I am no Barack Obama lover. And I had no compunctions about darting a pointed pen at him in my op-ed "If you're in the pew, you share the view," in regard to his relationship with Rev. Wright. But as a Zionist and a modern observant Jew, I do have compunctions about putting the following painful points to pen. Nonetheless, if God Himself openly criticized the Jews in the most popular and widely read book in history, the Bible, we should take note. If we see a wrong among us, we are duty bound to point it out and correct it. When Ahmadinejad was permitted to speak at Columbia, my alma mater, I publicly and strongly spoke out against it and ripped up my master's diploma from that institution. When my own people do wrong, I'm equally obliged.
To say that the extraction of Obama's personal note from the Western Wall and then the publishing of it by Ma'ariv are egregious acts would be a paltry employment of adjectives in defining misdeeds which are villainous, irreverent and profoundly un-Jewish in nature. Ma'ariv whose name has at its core the word "erev," night, has truly brought night to a nation that was supposed to be a light among the nations.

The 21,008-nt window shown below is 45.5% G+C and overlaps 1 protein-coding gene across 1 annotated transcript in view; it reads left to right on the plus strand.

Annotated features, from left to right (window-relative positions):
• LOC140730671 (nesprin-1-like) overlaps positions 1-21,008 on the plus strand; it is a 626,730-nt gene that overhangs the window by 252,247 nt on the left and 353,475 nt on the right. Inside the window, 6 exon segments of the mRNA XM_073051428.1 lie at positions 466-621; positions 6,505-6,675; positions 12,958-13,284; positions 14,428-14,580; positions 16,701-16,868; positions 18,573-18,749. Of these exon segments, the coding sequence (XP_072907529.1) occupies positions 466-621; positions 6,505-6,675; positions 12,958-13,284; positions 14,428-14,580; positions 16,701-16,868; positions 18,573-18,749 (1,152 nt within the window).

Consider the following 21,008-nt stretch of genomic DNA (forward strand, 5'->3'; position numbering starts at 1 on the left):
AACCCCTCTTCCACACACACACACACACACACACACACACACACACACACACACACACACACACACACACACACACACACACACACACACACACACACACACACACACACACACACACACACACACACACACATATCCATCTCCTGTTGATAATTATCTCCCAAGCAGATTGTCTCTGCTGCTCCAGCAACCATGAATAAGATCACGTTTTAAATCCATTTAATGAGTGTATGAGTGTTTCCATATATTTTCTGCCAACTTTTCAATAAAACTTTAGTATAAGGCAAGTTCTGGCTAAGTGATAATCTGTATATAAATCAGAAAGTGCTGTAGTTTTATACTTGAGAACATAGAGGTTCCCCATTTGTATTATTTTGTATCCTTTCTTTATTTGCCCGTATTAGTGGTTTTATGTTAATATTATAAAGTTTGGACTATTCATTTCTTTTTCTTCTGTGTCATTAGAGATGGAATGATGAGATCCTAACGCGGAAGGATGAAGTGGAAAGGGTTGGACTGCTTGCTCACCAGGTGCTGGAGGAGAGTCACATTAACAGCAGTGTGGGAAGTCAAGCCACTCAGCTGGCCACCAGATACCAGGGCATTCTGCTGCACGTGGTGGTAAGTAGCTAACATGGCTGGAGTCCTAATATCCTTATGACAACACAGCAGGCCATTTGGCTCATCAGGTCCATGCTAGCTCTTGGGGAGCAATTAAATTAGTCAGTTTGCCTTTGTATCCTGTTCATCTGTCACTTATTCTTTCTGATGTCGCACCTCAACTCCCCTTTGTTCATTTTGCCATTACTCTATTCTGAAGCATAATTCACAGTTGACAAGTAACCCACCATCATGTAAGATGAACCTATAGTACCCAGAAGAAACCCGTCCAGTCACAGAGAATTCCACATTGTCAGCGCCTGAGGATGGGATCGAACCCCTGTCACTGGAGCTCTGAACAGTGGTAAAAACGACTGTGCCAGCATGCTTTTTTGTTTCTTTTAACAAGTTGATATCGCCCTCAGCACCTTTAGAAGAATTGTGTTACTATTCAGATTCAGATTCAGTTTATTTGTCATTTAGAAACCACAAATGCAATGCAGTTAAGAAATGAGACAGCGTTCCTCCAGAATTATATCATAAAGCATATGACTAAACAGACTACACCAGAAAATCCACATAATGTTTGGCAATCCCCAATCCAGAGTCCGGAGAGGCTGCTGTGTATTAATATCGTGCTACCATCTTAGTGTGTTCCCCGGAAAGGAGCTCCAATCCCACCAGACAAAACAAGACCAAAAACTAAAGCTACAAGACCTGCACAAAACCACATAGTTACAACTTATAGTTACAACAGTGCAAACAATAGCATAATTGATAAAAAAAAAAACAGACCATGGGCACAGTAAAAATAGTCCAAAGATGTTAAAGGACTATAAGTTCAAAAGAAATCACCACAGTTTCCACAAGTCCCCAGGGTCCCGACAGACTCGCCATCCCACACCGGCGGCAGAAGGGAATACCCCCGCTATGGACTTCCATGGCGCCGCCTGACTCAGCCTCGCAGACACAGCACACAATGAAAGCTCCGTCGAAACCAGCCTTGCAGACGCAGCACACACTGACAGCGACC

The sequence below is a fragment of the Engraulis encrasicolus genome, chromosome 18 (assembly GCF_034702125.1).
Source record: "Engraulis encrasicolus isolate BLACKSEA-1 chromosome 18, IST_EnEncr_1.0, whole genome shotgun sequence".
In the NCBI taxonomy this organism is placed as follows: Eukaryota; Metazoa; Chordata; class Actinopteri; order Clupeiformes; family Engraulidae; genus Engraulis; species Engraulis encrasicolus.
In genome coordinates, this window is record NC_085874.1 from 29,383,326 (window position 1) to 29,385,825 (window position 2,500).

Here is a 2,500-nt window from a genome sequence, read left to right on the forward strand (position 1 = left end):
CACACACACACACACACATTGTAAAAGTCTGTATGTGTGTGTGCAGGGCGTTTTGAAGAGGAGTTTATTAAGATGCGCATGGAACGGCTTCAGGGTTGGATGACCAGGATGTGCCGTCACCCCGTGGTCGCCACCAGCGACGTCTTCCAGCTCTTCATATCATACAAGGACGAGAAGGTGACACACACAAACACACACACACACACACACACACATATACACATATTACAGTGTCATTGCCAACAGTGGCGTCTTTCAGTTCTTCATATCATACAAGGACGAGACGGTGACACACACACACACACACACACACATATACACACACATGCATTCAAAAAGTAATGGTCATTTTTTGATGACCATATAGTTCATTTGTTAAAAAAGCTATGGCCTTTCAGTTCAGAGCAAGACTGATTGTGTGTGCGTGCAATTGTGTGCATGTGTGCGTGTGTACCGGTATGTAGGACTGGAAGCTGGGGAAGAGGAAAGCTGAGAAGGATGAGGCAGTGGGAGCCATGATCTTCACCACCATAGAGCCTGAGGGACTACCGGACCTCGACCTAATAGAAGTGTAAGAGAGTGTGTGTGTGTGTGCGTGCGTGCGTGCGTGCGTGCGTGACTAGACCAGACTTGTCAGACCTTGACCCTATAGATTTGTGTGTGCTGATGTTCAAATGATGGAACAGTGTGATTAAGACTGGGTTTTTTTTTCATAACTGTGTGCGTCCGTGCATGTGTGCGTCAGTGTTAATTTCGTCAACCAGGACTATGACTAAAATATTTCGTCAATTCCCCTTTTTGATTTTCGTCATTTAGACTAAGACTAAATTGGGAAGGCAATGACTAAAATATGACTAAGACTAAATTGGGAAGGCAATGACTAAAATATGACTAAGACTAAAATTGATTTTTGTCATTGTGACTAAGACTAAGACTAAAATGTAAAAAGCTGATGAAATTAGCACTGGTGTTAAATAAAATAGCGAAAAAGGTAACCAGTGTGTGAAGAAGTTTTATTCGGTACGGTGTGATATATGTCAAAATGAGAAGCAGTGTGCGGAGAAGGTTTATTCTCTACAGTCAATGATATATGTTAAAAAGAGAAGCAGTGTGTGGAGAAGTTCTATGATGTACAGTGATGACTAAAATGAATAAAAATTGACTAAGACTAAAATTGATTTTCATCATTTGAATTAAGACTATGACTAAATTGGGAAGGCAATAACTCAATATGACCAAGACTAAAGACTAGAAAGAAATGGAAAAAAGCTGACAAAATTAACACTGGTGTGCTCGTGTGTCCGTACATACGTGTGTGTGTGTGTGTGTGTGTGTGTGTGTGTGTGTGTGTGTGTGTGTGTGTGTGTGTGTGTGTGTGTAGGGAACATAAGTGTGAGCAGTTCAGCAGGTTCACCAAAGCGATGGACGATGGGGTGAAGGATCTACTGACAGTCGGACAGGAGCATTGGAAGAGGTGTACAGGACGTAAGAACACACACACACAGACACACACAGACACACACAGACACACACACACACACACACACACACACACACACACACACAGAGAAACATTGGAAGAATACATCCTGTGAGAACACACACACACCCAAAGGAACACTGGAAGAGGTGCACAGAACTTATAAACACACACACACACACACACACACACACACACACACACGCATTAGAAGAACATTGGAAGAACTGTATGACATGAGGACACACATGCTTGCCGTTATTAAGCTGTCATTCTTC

The Western Wall, in spite of the ravages and savages of time, is emblematic of its beleaguered nation and still stands defiant to those set to see it crumble. But stones alone do not a wall make, especially a wall of God's house. The integrity of the structure is also dependent upon the unifying moral grout – those tiny pieces of paper filled with trusting expressions of the soul, prayers and tears, questions and hopes, requests and dreams sustain the great Jerusalem stones. As if in unison with the worshipers bowing and bending before it, the wall, too, physically slants eastward, as though in deference to the Holy of Holies it once hosted. The stones and the people are interlocked in one destiny – past, present and future. They sustain each other; they need each other. But when the integrity of the grout is corrupted, can the house that God built still stand?
Advertisement - story continues below